Whenever I talk to people about visiting an art fair, someone inevitably says “I can’t believe people would pay that.” So I’m going to try to explain where these fantastic prices come from.
“At an Art Fair, the prices are unbelievable. How are they decided?”
Well, the traditional answer will be “demand and supply”.
That is: there’s a general demand for art from collectors; there is a limited supply of artworks; and the interaction between them sets the price.
But this is not a good answer, because it treats “art” as a general asset class. The problem:
- Yes, there is a general demand for art (as in: there are collectors, and they like to collect); but
- The supply of art is quite specific. As in: you can only buy specific works of art produced by specific artists – not ‘art in general’.
- And because the item being purchased is not a general good, we’re actually talking about individual markets for each artwork. And these all combine together to form the general art market.
Or you might say:
- There is a general market for art;
- Which is sub-divided into separate smaller markets for each artist;
- Which are, in turn, made up of individual markets for each artwork.
Now that might sound complicated.
But investors deal with this level of complexity by adopting conventions (or ‘rules of thumb’). So there is a kind of tiered approach to assessing the value of an artwork:
- First, you ask “Is the artist worth investing in?” If the answer is no, you move on.
- If the answer is yes, you can then ask “Is this particular work a good or important example of the artist’s work?” If the answer is no, you move on.
- If the answer is yes, you can finally ask “Is the price reasonable relative to the potential value?” If the answer is no, you exclaim in horror. If the answer is yes, you lament the opportunity that is passing you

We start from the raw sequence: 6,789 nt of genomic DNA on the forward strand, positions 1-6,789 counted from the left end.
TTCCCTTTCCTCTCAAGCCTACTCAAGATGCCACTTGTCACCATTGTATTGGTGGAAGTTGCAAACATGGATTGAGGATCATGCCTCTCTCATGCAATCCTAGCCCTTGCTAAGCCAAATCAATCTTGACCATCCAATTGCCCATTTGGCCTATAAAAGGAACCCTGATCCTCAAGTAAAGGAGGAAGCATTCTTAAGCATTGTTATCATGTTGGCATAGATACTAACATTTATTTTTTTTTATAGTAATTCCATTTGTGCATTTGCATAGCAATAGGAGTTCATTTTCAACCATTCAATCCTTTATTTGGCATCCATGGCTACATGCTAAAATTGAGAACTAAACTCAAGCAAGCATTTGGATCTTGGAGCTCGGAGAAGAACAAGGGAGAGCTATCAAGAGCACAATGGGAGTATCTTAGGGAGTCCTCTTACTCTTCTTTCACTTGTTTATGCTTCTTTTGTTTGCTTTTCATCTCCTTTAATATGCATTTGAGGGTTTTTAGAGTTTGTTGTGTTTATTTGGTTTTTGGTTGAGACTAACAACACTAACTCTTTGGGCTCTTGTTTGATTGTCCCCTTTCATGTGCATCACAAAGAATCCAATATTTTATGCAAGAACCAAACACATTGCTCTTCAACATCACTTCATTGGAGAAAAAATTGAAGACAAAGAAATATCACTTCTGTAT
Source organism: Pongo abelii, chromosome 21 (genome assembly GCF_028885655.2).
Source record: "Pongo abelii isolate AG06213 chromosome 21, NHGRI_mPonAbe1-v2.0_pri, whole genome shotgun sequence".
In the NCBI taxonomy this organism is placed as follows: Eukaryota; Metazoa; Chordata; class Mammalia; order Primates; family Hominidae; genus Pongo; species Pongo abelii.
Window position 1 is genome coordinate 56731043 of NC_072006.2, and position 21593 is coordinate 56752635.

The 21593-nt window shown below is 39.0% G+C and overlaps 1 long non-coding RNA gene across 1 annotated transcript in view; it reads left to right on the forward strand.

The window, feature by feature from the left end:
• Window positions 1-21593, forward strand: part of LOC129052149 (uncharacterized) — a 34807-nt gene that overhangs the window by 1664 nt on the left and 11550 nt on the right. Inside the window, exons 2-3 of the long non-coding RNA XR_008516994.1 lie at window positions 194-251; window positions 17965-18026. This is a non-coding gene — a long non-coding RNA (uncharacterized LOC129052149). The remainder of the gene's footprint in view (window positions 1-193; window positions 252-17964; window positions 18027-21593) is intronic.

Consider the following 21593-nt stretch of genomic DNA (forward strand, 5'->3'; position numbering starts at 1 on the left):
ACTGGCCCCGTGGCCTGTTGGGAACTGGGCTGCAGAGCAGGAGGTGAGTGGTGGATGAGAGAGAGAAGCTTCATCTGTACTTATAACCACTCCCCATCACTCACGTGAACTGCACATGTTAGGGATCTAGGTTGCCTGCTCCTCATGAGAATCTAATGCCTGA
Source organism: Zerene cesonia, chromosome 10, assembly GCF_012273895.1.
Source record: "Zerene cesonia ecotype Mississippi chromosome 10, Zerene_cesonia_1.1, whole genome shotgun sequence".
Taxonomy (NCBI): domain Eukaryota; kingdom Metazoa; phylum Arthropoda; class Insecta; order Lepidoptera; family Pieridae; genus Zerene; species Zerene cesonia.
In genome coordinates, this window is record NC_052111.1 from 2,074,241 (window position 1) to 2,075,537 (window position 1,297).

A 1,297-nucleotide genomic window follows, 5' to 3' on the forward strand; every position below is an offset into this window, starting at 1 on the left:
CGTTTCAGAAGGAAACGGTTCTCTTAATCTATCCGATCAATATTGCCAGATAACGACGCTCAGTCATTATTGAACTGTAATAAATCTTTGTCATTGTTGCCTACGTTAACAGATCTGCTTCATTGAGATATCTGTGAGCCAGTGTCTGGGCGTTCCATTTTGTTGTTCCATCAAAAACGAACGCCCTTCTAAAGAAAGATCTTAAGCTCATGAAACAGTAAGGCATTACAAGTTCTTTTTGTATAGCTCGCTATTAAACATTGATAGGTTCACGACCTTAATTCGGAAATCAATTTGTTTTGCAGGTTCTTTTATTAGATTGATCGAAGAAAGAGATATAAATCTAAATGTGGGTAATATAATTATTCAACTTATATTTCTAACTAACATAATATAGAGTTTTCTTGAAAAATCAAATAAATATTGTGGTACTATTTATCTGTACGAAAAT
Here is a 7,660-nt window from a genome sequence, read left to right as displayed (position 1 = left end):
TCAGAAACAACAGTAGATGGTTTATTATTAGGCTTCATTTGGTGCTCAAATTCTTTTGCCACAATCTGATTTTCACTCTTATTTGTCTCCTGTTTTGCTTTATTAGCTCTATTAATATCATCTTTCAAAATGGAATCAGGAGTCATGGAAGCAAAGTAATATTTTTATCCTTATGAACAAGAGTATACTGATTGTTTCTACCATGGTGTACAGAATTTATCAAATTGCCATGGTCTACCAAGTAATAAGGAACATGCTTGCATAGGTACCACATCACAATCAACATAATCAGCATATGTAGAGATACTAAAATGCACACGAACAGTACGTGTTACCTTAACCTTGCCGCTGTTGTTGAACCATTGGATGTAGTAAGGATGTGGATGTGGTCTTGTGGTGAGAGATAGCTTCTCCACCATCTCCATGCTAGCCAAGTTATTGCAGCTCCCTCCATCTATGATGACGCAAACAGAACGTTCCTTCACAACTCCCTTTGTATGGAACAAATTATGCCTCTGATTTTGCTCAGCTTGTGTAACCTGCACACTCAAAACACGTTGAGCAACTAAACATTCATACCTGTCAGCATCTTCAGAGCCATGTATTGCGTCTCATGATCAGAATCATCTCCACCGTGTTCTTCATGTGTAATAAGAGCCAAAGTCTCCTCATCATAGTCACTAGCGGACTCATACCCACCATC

But how to answer those questions though…
How an investor looks at an artist
Basically, the starting point in an investment decision is: “Do other people find this artist interesting enough to own?”
And to answer that, there are a number of indicators that an investor will look at:
- Museum collections. If the Tate or MoMA have examples of the artist’s work in their storerooms, that’s a good sign. Art is a positional good, so it’s associated with status. And nothing says “interesting enough #status” like owning an artwork by a museum-grade artist.
- Major exhibitions. If an artist has had a major exhibition at an art museum, then that’s also good news. Again, art is a positional good. And having a high-visibility artist on the wall is what many investors want.
- Gallery representation. If the artist is represented by a major gallery, that’s worth something. Major galleries have ultra-high-net-worth individuals on their client lists – and if they’re selling the artist to them, then some of those artworks will end up being donated to museum collections down the line.
- Auction history. If an artist has had some high profile action at auction, it means that there’s a market for their work.
- Publications. Artists that have had their work included in academic publications are also promising. It means that all those art students, the ones that will eventually work in galleries, auction houses and art consultancies, find the artist interesting.
- Artist age. An artist that has been releasing new art into the market for years will normally have built up an investor base. After all, how have they survived for this long? New artists, by comparison, are more risky.